Military culture is one I’ve known since before I was on active duty. Before I even set foot in Annapolis to become a midshipman at the United States Naval Academy. My father medically retired from the navy, and that was all I knew up until about age 7 or 8. What I have come to learn is that the military mind never really goes away. Certain modes of behavior and thoughts about oneself get so ingrained that they can be the hardest chains to break.
One of those chains is the myth that we have to be strong as a military service members at all times, bearing our burdens alone. The truth of the matter, and the reality of life, reveals a fundamental misunderstanding of how we as human beings are designed to live.
When I was a plebe (freshman) at the Naval Academy, my father committed suicide. I didn’t know anything was seriously wrong with him because he held it all inside. That’s what the military taught him to do. I don’t blame the military for his suicide; rather, I blame faulty logic.
Years later, when I was a victim of military sexual trauma, I developed PTSD and didn’t talk about it for years. Although the military and now the Veteran’s Administration treat me for it, at first, they could only treat the symptoms and not the root cause of my anxiety and depression.
The therapists could only do so much because I was ashamed of my situation. Ashamed of how I developed PTSD in the first place.
As a “strong, black woman,” how could I admit that I was the victim of assault when it was the very assault convincing me I should have seen it coming, and I should have been strong enough to stop it. That’s a common refrain among victims. We blame ourselves for something that was truly never our fault.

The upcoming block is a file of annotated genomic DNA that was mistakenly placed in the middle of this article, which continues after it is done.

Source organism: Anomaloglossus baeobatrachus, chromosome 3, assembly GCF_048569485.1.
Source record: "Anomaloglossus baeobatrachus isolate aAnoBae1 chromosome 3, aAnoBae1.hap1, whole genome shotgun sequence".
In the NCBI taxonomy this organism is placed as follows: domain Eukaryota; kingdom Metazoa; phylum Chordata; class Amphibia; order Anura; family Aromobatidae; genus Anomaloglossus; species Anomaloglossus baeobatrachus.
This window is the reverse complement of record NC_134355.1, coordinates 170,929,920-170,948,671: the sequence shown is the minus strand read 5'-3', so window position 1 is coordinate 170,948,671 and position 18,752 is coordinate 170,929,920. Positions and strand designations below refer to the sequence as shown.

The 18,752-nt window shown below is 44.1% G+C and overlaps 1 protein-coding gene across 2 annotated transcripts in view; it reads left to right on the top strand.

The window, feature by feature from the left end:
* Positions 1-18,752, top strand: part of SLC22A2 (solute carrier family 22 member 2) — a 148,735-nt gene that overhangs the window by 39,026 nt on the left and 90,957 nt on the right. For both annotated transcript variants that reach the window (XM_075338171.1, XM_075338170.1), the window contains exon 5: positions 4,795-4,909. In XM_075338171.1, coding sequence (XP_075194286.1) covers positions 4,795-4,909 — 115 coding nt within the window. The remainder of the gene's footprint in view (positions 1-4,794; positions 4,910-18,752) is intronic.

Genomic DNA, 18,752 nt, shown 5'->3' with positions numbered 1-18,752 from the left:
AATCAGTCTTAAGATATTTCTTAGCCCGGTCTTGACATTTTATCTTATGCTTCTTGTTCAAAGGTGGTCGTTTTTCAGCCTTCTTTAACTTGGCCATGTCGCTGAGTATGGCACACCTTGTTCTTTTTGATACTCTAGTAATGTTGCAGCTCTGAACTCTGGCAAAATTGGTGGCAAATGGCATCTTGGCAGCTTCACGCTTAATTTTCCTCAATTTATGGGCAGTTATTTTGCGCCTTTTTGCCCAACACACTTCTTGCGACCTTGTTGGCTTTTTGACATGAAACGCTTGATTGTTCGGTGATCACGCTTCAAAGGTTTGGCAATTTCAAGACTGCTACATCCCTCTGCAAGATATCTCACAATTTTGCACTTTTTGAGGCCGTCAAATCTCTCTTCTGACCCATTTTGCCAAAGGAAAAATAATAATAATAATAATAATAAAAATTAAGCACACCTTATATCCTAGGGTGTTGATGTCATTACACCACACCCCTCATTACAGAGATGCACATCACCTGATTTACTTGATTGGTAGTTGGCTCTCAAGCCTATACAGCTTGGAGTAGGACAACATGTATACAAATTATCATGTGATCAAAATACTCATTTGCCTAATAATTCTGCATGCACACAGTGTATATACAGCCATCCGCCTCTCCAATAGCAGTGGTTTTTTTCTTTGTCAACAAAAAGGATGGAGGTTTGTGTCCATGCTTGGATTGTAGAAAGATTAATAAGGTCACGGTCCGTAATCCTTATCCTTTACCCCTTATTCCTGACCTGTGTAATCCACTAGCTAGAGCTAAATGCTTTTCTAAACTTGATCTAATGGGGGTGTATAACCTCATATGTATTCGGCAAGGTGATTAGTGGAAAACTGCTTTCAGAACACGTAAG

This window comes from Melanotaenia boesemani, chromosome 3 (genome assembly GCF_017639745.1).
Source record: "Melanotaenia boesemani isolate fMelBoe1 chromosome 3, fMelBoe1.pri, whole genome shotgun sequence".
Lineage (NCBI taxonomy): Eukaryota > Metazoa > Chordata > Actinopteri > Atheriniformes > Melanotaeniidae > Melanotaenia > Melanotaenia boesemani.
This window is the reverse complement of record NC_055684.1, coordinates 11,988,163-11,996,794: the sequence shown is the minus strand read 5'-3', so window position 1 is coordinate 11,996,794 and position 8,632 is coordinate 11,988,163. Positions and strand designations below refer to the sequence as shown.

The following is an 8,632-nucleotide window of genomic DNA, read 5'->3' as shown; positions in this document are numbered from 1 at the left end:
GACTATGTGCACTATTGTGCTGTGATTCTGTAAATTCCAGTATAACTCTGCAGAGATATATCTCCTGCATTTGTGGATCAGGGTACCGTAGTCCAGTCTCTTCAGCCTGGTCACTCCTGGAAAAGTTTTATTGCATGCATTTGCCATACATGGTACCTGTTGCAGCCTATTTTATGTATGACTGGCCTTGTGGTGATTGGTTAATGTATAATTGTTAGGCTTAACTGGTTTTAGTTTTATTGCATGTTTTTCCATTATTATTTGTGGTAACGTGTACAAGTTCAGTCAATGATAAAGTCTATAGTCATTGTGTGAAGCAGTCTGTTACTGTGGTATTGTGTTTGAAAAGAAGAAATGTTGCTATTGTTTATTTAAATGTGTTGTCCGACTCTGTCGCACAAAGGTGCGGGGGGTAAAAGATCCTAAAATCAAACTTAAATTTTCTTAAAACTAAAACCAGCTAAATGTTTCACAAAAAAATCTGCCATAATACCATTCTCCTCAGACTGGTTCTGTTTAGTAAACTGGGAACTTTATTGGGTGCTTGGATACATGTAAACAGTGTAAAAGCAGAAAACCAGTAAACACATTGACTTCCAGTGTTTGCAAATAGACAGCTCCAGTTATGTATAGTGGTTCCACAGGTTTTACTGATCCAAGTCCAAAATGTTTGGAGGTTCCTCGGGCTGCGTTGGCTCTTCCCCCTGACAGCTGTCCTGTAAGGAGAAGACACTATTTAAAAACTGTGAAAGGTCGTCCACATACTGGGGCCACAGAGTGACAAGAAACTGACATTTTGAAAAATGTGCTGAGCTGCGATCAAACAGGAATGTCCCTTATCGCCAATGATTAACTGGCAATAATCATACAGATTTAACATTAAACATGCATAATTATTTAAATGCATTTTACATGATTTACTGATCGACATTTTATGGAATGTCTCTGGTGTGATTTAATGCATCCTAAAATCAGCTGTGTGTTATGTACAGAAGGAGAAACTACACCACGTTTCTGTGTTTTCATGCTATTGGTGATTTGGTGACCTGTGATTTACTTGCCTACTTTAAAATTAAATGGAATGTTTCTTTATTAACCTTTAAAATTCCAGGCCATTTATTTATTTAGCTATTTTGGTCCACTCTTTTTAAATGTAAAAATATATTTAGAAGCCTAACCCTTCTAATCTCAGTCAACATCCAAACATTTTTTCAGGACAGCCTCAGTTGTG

But because we do, we live in shame and darkness, leading lives that are unfulfilling and limited in potential. It was a long time before I realized how much the assault robbed me of my self-esteem, self-worth, and even the very concept of who or what I was meant to be.
I grew up with so many adults looking to me to be something grand or to do some world-changing work. After all, that’s what smart kids do. After all, that’s what academy grads do. How can I change the world when I don’t feel worthy of anyone’s time or effort? The two ideas cannot coexist.
Once I realized the connection between the two, I began to press on and get the necessary trauma-informed therapy I needed. This allowed me to begin to deeply explore how the trauma fundamentally changed my worldview and how I was still being damaged because of this.
Learning this was like freedom for me. It wasn’t my fault. I’m not the terrible person I thought I was for all of these years. I have a future, and I am a person of worth. And while every day isn’t sunshine and rainbows, I can step forward each day with more confidence and more faith that I’m not alone, it’s okay to ask for help, and it’s okay to be vulnerable.
These days I feel refreshed, renewed, and full of purpose. I know I have a destiny, and I will fulfill it. I know the plans for me will be for good, and I receive the blessings of this world and commit to passing them on to others who may find themselves just like I was.
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